I was looking at a lot of art in New York City this weekend ... at MoMa and in the galleries around Chelsea too. And it made me think about blogs-as-art. And whether bloggers are just kind of opting-out of artistry. From the Steve Himmer essay I linked below:
The latitude allowed a weblogger, over time, to unfold the many aspects of his or her life and personality, and to do so in the same space in which they offer commentary on politics and culture, is a luxury not afforded to journalists or even novelists: discrete, commodifiable work requires a purpose, a point, or at the very least a markable focus. This is not to say, however, that the self presented on a weblog is a “complete” or even an accurate one: just as in journalism, memoir, or fiction, decisions are made about what to include and what to exclude. The weblogger, in that sense, can be read as fictional, as a character, in precisely the same ways that Andy Rooney or James Joyce can be—furthering the collapse between factual and fictional, public and private, and distinct genres in general. The play of time in the weblog allows for the presence of what Walter Benjamin calls an “aura,” the work’s “presence in time and space, its unique existence in the place where it happens to be. This unique existence of the work of art determined the history to which it was subject throughout the time of its existence” (p. 222). The weblog—rather, the weblog as it was in the moment before the most recent addition or change—cannot be reproduced: it is inextricably bound with its moment of production, and that moment is lost when a new moment occurs in its place.
But that got me to thinking about a potentially Scott-off-pissing blog about which last year's class obsessed for a while. We went back to its beginning and thumbed around in it and could not decide how much of it was real. Since then, I see she kept it going, though a title change that happened right here. And here it is today. But she seems to epitomize some of the issues discussed in the essay, which continues:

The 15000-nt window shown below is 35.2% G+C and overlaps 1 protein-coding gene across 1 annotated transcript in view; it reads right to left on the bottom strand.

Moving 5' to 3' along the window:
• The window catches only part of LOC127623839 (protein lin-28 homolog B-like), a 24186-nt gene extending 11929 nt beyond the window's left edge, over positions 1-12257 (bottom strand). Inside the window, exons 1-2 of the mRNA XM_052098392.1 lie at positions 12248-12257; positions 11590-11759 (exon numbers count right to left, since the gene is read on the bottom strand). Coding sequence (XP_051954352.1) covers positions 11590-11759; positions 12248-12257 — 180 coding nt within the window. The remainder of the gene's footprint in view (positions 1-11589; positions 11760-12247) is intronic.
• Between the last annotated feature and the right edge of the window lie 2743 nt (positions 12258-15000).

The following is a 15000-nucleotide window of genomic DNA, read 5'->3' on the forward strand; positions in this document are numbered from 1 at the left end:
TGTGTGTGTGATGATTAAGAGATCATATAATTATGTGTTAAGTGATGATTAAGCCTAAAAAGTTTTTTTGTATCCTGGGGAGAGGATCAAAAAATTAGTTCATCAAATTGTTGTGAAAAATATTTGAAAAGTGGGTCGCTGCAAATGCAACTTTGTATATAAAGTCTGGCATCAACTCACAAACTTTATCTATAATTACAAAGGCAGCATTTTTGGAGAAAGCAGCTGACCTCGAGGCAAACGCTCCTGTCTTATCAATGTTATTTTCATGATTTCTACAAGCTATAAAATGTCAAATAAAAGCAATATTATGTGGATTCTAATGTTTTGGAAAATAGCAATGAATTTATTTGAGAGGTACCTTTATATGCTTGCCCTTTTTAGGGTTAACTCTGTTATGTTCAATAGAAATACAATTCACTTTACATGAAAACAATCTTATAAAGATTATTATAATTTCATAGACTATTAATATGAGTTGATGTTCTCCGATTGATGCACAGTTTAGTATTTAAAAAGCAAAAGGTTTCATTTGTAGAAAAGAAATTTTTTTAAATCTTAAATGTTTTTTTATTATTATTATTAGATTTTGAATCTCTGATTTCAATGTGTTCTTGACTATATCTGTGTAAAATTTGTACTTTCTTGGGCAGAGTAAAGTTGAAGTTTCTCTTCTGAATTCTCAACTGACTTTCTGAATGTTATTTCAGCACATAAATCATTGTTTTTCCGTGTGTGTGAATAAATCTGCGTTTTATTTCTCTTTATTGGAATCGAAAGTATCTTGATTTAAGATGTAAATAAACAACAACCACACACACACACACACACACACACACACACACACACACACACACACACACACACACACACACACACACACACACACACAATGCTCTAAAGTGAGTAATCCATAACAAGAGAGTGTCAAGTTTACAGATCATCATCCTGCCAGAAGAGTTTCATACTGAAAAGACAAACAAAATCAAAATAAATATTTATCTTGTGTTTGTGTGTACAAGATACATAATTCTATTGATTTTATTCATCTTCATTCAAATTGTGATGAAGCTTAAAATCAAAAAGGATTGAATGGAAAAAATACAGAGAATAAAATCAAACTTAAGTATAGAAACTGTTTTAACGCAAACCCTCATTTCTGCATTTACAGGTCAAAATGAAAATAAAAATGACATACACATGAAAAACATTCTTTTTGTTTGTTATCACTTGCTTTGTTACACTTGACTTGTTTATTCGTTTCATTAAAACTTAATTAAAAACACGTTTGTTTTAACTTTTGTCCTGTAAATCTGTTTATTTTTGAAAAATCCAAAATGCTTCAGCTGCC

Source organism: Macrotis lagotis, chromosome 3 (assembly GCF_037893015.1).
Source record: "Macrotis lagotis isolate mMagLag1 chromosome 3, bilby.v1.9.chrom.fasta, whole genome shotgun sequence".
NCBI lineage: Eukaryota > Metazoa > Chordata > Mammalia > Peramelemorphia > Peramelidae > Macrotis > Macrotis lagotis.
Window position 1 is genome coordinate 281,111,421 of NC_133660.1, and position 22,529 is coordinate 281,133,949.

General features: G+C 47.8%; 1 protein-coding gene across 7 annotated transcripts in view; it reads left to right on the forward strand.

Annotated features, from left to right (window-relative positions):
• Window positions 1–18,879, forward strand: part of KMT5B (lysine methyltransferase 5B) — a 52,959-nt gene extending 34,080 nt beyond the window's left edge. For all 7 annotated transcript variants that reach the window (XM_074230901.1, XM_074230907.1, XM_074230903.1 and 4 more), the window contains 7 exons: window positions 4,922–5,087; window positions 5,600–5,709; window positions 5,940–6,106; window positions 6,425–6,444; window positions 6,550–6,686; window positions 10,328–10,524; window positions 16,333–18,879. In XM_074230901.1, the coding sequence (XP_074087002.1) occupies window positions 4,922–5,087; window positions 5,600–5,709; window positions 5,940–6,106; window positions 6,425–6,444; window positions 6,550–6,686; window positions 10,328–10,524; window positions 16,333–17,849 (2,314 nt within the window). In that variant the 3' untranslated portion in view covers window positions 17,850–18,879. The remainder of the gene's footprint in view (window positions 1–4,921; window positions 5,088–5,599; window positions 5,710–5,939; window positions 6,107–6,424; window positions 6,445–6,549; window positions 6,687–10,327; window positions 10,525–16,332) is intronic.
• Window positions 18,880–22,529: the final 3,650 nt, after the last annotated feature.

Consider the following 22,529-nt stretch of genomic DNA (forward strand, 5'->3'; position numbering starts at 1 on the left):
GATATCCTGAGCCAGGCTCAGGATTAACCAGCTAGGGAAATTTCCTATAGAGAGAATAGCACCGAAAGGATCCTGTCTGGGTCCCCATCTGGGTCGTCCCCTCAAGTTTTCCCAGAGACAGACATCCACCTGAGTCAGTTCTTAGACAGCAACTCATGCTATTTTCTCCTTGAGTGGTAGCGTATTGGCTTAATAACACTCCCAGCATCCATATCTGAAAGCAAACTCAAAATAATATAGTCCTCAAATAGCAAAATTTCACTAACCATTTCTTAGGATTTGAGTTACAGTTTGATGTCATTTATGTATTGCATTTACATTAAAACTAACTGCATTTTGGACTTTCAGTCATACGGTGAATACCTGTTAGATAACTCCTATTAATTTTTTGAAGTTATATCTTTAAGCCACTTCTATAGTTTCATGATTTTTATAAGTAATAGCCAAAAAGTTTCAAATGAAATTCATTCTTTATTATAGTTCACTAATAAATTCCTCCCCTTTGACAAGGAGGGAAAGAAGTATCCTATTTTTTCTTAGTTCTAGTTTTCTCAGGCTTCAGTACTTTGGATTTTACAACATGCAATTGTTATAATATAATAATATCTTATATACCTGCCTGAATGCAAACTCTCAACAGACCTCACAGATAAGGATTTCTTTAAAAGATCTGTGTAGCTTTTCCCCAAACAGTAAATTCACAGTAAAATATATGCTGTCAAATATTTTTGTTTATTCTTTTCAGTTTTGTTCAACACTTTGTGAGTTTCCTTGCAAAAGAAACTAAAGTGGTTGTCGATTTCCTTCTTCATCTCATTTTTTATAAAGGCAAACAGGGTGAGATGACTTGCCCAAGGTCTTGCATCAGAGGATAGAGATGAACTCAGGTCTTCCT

That the weblog is always in process, never completed, can be read as both its greatest strength and, in another way, its weakness as a form. Burger (1995) argues that the project of the avant-garde is to collapse the distinction between the art object and the process of its creation, that art (and the creation of art) should be integrated into the practice of everyday life. “What is negated,” Burger writes,
is not an earlier form of art (a style) but art as an institution that is unassociated with the life praxis of men. When the avant-gardistes demand that art become practical once again, they do not mean that the contents of works of art should be socially significant. The demand is not raised at the level of the contents of individual works. Rather, it directs itself to the way art functions in society, a process that does as much to determine the effects that works have as does the particular content. (p. 49)